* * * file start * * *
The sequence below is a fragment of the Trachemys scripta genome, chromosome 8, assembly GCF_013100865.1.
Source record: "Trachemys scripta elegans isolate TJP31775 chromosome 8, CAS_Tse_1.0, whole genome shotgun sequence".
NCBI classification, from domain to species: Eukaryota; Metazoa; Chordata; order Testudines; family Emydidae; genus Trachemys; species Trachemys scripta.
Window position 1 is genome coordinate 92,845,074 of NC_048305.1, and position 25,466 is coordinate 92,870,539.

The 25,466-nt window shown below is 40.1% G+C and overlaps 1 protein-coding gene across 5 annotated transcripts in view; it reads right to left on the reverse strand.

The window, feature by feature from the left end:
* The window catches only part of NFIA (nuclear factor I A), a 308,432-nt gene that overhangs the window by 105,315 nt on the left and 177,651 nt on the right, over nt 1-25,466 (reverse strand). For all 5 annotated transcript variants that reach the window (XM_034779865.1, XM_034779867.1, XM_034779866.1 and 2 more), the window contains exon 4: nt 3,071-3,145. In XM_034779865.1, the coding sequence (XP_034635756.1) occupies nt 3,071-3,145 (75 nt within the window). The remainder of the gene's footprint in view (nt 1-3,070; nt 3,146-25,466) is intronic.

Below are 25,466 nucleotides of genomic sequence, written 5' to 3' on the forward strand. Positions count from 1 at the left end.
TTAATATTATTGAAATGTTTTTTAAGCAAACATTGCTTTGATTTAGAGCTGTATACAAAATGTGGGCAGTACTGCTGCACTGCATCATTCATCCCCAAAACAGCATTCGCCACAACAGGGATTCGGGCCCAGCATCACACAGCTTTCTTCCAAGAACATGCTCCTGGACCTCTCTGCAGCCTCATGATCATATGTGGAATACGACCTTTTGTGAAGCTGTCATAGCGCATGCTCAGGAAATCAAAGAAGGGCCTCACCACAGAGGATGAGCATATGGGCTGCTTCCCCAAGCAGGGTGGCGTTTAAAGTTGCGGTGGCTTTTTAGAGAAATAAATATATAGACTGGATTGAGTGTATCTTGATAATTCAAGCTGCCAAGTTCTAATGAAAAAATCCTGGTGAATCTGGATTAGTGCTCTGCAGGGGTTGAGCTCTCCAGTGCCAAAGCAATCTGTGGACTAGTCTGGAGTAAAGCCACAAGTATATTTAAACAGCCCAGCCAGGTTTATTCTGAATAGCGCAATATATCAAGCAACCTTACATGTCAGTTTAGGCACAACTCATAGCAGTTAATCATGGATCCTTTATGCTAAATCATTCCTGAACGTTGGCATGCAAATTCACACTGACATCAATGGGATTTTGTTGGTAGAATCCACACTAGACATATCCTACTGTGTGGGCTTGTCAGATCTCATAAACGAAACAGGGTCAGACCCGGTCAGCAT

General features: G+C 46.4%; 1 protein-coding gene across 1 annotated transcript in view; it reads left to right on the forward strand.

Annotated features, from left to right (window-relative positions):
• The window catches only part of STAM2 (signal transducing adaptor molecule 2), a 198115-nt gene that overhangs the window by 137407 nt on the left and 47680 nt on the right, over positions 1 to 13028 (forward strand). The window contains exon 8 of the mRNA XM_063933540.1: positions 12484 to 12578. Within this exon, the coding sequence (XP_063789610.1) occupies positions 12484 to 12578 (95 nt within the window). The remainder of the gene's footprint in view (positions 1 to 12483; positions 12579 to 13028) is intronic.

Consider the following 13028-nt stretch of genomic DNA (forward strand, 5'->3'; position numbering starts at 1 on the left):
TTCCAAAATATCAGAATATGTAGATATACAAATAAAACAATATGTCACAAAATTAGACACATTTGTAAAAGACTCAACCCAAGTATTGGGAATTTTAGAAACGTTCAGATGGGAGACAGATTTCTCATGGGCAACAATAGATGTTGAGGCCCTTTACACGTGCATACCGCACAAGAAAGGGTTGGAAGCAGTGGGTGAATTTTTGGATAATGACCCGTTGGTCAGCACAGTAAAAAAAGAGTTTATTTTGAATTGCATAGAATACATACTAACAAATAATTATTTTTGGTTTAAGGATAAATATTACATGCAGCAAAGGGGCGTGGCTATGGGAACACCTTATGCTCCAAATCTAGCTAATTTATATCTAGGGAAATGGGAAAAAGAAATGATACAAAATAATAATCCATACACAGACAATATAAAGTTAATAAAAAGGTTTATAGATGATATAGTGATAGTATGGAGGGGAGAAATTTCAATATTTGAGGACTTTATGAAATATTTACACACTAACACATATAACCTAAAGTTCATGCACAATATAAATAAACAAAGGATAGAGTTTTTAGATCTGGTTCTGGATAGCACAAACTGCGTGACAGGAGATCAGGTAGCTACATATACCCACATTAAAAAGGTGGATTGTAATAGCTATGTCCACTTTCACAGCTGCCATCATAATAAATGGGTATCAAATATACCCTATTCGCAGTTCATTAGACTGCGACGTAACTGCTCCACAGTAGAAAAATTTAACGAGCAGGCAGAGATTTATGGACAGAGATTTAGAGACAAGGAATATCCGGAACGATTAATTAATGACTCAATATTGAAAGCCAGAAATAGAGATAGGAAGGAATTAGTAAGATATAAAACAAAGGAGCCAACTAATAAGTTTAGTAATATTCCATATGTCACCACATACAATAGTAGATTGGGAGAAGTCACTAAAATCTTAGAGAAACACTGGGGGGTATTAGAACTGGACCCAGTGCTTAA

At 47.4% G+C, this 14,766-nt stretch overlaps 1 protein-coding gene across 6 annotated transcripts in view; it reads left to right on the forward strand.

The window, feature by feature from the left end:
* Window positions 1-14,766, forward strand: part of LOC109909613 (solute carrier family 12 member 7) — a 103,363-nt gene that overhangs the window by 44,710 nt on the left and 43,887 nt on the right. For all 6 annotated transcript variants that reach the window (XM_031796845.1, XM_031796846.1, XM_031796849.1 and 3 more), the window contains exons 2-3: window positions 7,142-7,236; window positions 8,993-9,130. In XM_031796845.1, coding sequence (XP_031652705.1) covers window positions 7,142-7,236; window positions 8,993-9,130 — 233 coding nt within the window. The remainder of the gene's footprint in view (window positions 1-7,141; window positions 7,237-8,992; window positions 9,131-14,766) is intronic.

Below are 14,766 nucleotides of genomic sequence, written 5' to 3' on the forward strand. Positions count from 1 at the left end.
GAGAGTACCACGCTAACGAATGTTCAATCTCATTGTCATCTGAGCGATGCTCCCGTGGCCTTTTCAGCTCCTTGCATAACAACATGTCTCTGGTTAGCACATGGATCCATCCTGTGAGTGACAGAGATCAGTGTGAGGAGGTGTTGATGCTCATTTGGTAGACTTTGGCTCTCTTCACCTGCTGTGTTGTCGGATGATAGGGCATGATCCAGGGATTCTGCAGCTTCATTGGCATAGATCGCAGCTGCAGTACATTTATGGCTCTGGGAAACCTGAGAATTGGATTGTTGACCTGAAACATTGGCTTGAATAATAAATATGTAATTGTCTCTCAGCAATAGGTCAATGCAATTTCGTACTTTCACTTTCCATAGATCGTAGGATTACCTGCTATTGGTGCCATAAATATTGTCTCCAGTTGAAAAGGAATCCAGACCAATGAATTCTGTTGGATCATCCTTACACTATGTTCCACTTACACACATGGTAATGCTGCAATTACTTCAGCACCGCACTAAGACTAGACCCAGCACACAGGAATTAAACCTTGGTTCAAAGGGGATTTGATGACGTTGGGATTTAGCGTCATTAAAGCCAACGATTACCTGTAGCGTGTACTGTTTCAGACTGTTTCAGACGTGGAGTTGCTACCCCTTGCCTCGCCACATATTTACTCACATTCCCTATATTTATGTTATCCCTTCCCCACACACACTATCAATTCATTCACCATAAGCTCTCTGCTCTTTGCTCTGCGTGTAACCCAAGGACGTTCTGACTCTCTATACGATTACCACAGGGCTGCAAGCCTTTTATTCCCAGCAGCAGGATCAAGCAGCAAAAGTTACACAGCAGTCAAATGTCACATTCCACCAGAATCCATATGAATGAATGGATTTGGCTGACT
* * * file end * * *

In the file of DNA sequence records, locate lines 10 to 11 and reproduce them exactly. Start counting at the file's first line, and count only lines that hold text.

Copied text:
General features: G+C 46.4%; 1 protein-coding gene across 1 annotated transcript in view; it reads left to right on the forward strand.

Annotated features, from left to right (window-relative positions):